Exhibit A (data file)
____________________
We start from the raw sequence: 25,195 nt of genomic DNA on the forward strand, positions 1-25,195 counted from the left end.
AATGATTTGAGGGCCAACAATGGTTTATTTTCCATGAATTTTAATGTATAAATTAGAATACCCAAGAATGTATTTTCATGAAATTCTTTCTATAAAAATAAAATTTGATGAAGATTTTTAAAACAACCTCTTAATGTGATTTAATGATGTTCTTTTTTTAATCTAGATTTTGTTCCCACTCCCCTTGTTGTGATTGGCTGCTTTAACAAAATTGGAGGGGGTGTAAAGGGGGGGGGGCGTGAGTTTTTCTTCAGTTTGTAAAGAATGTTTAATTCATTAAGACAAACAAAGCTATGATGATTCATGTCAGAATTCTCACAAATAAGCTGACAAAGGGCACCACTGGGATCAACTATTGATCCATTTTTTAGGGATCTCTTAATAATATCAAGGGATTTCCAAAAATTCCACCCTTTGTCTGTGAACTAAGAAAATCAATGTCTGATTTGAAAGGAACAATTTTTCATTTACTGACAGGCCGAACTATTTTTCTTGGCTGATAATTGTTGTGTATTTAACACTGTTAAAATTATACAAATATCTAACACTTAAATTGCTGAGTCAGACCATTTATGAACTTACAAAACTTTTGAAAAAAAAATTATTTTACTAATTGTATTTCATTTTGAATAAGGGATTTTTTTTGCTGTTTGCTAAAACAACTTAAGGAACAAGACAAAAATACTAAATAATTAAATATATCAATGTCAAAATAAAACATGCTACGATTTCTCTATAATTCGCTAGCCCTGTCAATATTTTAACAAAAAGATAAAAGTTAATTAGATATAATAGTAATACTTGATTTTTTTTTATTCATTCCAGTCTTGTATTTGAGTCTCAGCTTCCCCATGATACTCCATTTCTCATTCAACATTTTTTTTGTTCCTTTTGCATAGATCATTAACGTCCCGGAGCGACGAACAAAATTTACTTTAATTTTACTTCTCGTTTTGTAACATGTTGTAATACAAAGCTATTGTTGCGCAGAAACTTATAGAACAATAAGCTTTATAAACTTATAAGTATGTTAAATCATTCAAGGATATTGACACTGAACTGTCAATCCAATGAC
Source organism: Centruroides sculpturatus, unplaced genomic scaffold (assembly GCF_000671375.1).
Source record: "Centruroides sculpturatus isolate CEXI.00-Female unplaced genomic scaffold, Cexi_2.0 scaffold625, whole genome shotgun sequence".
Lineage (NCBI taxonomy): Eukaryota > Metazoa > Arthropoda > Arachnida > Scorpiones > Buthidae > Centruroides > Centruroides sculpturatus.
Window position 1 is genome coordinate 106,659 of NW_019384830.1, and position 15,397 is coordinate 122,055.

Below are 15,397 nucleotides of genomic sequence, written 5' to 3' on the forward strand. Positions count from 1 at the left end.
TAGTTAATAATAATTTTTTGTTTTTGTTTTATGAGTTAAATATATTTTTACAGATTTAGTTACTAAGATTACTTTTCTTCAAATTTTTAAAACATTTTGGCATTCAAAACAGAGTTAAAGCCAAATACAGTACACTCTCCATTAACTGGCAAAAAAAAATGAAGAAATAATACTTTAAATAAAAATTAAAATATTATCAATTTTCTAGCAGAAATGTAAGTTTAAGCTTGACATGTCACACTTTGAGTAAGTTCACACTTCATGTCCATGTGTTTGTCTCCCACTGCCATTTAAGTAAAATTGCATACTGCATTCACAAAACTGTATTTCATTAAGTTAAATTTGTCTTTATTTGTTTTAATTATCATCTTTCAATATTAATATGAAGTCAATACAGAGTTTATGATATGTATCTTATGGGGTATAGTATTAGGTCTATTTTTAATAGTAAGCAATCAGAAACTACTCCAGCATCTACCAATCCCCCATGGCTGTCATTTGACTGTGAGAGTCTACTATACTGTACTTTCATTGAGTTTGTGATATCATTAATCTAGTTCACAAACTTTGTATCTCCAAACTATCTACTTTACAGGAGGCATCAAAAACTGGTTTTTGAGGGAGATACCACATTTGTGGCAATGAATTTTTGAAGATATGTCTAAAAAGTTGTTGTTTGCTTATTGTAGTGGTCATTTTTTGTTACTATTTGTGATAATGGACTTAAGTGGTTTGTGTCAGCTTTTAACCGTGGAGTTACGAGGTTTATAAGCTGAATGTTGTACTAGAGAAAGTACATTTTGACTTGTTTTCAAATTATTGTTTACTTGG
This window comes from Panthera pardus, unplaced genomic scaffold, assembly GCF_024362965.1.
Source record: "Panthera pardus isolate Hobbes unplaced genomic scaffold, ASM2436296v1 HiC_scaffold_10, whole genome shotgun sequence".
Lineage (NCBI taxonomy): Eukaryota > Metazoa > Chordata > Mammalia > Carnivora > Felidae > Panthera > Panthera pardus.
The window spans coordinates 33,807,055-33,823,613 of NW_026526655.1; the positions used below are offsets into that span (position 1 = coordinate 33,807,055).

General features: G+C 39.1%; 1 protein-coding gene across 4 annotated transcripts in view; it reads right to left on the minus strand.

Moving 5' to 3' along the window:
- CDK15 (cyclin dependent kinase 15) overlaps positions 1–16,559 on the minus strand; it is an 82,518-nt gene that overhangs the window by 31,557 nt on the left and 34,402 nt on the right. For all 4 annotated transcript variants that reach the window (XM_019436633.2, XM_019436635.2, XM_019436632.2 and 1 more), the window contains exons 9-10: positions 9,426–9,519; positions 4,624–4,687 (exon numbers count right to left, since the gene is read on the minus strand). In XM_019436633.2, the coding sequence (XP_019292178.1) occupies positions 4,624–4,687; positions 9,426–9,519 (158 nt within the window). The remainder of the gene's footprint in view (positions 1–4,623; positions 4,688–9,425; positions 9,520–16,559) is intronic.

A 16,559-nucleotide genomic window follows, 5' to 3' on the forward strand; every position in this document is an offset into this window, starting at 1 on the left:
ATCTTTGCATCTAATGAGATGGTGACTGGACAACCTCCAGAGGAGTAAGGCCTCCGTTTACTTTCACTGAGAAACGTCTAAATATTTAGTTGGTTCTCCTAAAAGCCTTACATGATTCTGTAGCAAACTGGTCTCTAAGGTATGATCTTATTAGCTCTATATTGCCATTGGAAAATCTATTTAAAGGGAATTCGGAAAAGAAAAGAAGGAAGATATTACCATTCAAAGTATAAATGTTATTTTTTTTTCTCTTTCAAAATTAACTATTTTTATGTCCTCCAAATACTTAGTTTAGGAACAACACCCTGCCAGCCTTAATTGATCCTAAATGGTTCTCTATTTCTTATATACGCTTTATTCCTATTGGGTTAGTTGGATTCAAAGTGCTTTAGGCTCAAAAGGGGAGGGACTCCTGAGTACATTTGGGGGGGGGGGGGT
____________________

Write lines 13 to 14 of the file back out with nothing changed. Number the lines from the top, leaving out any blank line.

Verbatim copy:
General features: G+C 39.1%; 1 protein-coding gene across 4 annotated transcripts in view; it reads right to left on the minus strand.

Moving 5' to 3' along the window: